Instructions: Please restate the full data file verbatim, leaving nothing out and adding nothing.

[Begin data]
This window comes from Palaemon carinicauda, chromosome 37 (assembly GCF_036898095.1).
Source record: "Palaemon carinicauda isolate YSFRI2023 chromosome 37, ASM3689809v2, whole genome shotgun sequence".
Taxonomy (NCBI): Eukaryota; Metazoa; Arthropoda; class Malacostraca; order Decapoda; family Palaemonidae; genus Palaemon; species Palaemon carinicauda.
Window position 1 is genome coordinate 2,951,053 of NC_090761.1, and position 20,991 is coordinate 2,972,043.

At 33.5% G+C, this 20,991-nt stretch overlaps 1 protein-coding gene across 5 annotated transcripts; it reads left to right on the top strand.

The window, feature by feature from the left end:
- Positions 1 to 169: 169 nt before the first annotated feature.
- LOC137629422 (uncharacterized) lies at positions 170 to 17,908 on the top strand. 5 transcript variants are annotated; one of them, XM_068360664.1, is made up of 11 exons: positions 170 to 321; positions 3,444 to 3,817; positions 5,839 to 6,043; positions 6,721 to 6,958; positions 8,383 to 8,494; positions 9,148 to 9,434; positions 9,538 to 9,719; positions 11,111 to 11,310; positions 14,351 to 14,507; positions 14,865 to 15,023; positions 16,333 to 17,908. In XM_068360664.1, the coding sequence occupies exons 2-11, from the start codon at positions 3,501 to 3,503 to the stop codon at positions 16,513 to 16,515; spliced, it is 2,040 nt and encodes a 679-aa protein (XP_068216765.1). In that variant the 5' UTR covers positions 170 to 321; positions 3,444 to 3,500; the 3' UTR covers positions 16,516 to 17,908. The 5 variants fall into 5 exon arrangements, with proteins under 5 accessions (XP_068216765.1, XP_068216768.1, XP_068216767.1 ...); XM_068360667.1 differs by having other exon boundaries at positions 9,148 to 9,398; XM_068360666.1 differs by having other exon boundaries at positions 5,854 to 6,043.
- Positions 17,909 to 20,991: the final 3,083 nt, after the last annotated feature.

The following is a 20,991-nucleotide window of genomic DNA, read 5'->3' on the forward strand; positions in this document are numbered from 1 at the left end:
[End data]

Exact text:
This window comes from Palaemon carinicauda, chromosome 37 (assembly GCF_036898095.1).
Source record: "Palaemon carinicauda isolate YSFRI2023 chromosome 37, ASM3689809v2, whole genome shotgun sequence".
Taxonomy (NCBI): Eukaryota; Metazoa; Arthropoda; class Malacostraca; order Decapoda; family Palaemonidae; genus Palaemon; species Palaemon carinicauda.
Window position 1 is genome coordinate 2,951,053 of NC_090761.1, and position 20,991 is coordinate 2,972,043.

At 33.5% G+C, this 20,991-nt stretch overlaps 1 protein-coding gene across 5 annotated transcripts; it reads left to right on the top strand.

The window, feature by feature from the left end:
- Positions 1 to 169: 169 nt before the first annotated feature.
- LOC137629422 (uncharacterized) lies at positions 170 to 17,908 on the top strand. 5 transcript variants are annotated; one of them, XM_068360664.1, is made up of 11 exons: positions 170 to 321; positions 3,444 to 3,817; positions 5,839 to 6,043; positions 6,721 to 6,958; positions 8,383 to 8,494; positions 9,148 to 9,434; positions 9,538 to 9,719; positions 11,111 to 11,310; positions 14,351 to 14,507; positions 14,865 to 15,023; positions 16,333 to 17,908. In XM_068360664.1, the coding sequence occupies exons 2-11, from the start codon at positions 3,501 to 3,503 to the stop codon at positions 16,513 to 16,515; spliced, it is 2,040 nt and encodes a 679-aa protein (XP_068216765.1). In that variant the 5' UTR covers positions 170 to 321; positions 3,444 to 3,500; the 3' UTR covers positions 16,516 to 17,908. The 5 variants fall into 5 exon arrangements, with proteins under 5 accessions (XP_068216765.1, XP_068216768.1, XP_068216767.1 ...); XM_068360667.1 differs by having other exon boundaries at positions 9,148 to 9,398; XM_068360666.1 differs by having other exon boundaries at positions 5,854 to 6,043.
- Positions 17,909 to 20,991: the final 3,083 nt, after the last annotated feature.

The following is a 20,991-nucleotide window of genomic DNA, read 5'->3' on the forward strand; positions in this document are numbered from 1 at the left end: